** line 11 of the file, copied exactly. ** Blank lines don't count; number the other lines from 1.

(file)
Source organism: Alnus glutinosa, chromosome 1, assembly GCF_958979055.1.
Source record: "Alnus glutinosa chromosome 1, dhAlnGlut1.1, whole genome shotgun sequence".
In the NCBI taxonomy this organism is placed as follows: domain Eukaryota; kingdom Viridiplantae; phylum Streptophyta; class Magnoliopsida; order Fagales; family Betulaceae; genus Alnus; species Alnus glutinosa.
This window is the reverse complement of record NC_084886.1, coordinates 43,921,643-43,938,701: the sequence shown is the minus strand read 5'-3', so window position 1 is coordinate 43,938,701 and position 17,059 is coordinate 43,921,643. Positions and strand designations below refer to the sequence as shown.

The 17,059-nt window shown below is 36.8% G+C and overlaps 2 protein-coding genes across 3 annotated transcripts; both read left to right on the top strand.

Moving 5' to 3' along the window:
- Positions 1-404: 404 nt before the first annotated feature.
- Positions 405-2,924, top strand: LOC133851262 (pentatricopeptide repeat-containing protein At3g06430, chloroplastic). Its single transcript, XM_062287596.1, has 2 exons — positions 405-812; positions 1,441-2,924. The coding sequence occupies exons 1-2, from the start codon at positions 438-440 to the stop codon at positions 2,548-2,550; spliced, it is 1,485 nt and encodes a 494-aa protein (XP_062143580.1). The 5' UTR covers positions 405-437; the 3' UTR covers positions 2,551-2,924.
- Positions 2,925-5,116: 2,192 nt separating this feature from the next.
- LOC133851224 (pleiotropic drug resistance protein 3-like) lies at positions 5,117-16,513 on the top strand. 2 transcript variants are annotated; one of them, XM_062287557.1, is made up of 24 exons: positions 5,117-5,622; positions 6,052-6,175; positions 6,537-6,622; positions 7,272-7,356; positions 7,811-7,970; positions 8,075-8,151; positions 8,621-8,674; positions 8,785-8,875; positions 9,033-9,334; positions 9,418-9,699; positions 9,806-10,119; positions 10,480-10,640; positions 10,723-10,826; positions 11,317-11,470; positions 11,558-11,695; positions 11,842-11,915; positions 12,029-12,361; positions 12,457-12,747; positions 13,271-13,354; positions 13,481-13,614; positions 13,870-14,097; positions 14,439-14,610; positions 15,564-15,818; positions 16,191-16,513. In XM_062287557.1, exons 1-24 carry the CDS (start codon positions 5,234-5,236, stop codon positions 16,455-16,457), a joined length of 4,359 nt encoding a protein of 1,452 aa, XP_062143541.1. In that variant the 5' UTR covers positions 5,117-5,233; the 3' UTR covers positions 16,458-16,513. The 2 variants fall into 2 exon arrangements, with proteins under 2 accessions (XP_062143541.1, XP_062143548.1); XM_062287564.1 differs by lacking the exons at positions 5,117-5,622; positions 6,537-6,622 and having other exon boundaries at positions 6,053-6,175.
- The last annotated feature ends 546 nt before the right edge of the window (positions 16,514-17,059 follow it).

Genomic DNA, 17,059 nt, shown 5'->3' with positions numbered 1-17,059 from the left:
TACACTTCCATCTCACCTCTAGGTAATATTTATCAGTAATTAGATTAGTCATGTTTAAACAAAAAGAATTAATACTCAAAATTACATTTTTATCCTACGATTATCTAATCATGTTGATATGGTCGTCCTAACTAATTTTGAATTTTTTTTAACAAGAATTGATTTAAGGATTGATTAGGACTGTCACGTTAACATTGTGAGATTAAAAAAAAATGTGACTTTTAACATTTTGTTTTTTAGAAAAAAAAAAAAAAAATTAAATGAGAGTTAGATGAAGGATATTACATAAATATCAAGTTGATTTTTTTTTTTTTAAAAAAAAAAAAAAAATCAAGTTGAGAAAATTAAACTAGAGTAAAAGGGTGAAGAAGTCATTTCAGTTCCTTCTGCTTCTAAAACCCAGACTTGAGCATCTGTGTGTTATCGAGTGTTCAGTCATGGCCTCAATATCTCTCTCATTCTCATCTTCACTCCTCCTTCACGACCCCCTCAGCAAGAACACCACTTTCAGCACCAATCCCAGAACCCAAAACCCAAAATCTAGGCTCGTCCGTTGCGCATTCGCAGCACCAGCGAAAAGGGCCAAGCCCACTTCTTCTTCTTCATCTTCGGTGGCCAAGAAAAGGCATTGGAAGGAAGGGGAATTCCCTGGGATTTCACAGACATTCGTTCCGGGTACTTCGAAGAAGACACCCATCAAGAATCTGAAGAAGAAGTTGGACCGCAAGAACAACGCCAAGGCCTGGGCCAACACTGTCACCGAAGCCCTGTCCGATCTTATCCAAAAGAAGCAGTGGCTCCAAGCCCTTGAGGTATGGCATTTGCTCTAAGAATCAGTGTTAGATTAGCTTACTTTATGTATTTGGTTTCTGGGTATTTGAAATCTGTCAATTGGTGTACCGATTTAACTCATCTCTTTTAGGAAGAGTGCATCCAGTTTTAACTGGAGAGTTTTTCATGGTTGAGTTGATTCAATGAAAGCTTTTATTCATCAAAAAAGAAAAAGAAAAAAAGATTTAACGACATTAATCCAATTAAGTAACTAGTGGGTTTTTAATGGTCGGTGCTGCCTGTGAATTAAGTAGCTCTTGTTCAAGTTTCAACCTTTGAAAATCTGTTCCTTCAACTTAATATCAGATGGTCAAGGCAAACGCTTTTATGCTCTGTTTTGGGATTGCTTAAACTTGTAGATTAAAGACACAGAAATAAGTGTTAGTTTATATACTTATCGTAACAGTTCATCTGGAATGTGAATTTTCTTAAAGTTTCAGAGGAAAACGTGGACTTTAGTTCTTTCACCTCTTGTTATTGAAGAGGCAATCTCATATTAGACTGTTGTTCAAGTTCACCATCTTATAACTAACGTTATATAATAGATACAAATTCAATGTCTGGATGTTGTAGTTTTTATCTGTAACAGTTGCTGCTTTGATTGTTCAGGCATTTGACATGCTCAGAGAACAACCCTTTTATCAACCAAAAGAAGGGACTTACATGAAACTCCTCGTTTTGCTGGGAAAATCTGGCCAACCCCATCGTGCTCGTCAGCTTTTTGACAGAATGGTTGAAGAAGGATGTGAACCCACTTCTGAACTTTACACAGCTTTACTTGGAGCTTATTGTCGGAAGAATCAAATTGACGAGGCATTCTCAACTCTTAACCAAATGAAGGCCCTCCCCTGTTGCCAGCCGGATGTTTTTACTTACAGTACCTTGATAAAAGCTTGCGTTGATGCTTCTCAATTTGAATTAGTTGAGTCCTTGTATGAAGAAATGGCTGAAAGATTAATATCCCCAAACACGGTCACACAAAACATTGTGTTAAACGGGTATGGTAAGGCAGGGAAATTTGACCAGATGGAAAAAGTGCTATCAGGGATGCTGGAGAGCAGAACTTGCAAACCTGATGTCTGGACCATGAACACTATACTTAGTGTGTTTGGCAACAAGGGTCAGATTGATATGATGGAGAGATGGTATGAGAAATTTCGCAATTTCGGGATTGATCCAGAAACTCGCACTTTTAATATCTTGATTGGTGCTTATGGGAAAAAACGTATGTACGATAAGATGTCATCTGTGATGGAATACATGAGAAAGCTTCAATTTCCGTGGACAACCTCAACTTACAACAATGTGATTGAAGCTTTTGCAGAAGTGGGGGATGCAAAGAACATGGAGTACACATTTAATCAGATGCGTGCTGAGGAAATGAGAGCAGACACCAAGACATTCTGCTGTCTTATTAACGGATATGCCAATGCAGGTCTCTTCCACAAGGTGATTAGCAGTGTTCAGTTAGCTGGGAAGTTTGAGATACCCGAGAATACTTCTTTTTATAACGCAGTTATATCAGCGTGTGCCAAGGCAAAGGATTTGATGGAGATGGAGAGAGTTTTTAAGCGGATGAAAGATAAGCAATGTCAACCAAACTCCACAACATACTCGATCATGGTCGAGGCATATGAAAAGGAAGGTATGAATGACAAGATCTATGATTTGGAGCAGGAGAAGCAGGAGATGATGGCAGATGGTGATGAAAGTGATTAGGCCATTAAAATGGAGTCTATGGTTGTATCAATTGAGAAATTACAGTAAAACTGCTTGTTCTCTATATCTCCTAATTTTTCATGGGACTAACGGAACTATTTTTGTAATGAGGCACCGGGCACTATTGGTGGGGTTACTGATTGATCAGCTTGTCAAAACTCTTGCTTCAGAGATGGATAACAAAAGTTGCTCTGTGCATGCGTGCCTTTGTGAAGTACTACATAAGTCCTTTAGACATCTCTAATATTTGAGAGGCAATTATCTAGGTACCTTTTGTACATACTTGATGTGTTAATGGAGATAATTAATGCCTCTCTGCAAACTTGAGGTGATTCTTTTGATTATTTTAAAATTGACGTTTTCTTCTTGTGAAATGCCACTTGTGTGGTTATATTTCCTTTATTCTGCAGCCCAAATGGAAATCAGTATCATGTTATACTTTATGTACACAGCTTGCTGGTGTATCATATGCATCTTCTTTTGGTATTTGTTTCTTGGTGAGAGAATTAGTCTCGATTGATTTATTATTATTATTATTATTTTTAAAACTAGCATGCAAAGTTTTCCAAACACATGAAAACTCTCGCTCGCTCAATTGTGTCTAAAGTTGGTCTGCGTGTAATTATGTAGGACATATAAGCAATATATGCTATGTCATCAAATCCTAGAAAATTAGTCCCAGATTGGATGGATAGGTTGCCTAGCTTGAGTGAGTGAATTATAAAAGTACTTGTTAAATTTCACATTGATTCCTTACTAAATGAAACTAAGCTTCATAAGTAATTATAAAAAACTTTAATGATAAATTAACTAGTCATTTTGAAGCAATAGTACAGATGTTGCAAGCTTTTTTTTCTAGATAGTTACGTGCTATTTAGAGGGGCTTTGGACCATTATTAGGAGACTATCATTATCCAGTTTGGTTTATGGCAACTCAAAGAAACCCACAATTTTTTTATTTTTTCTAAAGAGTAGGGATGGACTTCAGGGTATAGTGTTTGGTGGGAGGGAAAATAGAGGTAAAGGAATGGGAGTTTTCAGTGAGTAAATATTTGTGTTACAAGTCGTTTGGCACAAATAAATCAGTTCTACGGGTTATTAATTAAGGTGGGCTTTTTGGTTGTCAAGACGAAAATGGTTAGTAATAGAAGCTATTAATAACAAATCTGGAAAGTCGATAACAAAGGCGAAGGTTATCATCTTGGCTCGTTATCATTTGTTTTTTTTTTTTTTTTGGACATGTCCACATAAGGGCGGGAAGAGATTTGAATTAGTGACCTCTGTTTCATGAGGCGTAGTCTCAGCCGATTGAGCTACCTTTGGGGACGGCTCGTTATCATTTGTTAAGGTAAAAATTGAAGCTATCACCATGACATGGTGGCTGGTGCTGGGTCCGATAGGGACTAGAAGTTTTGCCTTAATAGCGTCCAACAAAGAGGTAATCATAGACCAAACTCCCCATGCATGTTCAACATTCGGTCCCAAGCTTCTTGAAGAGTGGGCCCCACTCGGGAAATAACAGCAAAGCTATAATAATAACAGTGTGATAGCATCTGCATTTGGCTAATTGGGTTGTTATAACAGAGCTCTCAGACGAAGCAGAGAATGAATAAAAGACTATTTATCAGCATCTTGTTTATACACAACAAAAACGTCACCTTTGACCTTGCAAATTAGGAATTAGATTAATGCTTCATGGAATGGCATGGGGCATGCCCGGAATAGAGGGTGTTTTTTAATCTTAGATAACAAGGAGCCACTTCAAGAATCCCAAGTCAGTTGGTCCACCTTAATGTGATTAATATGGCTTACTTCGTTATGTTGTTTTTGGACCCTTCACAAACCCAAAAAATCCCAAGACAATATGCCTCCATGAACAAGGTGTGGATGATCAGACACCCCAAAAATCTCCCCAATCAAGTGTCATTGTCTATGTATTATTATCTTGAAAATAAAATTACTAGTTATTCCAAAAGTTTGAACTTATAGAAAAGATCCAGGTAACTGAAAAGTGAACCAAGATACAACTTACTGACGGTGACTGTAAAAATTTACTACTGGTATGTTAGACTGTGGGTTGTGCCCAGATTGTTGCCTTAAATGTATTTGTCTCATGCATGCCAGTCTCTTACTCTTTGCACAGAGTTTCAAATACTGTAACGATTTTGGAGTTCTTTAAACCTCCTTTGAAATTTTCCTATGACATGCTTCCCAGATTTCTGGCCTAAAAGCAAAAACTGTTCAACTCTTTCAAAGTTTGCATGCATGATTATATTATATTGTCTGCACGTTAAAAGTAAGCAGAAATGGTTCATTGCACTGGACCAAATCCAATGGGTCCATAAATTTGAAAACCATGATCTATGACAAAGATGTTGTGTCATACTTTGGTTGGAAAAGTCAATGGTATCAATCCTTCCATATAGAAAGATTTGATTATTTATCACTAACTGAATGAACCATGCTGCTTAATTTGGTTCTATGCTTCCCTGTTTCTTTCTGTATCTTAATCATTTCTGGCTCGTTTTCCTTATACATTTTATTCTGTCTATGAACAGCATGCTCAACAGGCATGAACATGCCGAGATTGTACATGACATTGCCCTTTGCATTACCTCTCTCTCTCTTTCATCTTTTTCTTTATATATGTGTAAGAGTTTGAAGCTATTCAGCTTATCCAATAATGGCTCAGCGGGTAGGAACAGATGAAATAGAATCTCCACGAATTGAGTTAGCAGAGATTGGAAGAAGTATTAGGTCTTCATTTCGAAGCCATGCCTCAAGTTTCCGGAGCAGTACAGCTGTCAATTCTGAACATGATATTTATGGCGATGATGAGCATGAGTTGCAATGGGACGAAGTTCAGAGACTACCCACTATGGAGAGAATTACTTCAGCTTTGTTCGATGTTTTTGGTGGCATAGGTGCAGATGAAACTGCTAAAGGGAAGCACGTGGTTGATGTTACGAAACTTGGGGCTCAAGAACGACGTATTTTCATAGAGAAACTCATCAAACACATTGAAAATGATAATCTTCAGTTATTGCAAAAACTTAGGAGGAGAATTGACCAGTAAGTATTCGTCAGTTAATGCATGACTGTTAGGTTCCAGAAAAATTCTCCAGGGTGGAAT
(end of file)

- The last annotated feature ends 546 nt before the right edge of the window (positions 16,514-17,059 follow it).